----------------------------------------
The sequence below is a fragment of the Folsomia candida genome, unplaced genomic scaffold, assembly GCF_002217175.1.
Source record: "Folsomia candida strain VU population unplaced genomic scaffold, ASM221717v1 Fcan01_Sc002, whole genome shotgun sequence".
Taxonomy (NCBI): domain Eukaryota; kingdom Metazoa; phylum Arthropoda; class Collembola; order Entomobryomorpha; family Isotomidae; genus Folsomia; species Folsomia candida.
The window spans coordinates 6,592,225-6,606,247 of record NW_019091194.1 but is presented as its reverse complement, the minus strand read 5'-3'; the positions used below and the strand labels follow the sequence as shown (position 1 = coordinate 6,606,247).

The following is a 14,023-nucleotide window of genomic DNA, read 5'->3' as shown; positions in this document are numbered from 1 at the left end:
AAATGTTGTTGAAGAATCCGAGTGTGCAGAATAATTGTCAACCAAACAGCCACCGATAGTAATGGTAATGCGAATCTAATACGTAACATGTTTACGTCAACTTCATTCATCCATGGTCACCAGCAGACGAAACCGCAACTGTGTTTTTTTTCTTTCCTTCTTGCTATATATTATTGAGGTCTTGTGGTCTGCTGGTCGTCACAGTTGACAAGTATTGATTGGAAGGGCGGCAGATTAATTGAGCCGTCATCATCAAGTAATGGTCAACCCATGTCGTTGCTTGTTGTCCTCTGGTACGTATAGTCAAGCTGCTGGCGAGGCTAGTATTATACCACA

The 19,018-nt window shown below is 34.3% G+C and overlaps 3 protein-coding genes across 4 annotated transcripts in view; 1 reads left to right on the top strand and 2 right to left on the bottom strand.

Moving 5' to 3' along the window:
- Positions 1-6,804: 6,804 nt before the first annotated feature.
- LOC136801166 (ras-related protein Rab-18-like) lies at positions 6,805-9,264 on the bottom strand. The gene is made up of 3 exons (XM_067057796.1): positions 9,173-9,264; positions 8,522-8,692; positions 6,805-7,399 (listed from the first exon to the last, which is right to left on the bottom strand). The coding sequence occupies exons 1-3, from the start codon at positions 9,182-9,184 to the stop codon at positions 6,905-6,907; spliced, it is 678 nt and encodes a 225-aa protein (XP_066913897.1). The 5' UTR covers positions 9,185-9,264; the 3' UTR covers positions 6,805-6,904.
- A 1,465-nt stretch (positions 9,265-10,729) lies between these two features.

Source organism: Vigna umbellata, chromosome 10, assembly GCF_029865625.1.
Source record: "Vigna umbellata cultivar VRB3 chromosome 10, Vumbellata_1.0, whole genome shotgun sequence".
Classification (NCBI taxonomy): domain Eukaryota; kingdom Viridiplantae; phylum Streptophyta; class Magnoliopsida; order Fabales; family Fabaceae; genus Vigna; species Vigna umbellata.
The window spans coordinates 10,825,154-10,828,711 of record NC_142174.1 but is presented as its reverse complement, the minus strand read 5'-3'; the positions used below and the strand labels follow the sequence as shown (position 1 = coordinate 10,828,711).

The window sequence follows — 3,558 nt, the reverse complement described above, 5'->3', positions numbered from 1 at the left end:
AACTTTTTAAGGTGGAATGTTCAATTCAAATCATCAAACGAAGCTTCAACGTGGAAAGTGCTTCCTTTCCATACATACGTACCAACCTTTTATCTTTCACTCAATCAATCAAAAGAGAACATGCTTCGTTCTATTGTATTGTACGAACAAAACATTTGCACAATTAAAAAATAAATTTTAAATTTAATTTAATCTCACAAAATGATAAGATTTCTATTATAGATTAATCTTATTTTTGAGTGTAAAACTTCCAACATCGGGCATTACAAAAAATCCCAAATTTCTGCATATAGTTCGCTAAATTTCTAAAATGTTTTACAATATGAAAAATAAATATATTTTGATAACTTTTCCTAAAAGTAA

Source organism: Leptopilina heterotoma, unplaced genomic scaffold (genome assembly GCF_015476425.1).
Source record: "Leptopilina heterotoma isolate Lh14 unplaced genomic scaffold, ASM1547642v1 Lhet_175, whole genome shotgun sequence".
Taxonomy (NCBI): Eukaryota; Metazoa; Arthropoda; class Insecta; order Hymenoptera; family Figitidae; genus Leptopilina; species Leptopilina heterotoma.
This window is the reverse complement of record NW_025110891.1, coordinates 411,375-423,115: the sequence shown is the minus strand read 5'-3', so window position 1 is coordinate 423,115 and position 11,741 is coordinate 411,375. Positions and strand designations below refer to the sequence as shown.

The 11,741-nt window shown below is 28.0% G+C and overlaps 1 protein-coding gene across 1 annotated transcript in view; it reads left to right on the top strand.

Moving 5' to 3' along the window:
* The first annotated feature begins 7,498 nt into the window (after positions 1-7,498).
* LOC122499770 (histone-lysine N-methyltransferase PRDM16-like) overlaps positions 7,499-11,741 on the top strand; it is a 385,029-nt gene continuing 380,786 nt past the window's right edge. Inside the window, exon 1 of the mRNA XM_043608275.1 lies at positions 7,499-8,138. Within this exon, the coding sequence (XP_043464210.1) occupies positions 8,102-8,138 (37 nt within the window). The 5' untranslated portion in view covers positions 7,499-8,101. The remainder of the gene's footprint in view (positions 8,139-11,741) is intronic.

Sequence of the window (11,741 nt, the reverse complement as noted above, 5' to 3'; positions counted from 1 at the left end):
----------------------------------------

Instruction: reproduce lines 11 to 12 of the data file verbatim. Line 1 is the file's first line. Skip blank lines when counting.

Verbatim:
- A 1,465-nt stretch (positions 9,265-10,729) lies between these two features.

Source organism: Vigna umbellata, chromosome 10, assembly GCF_029865625.1.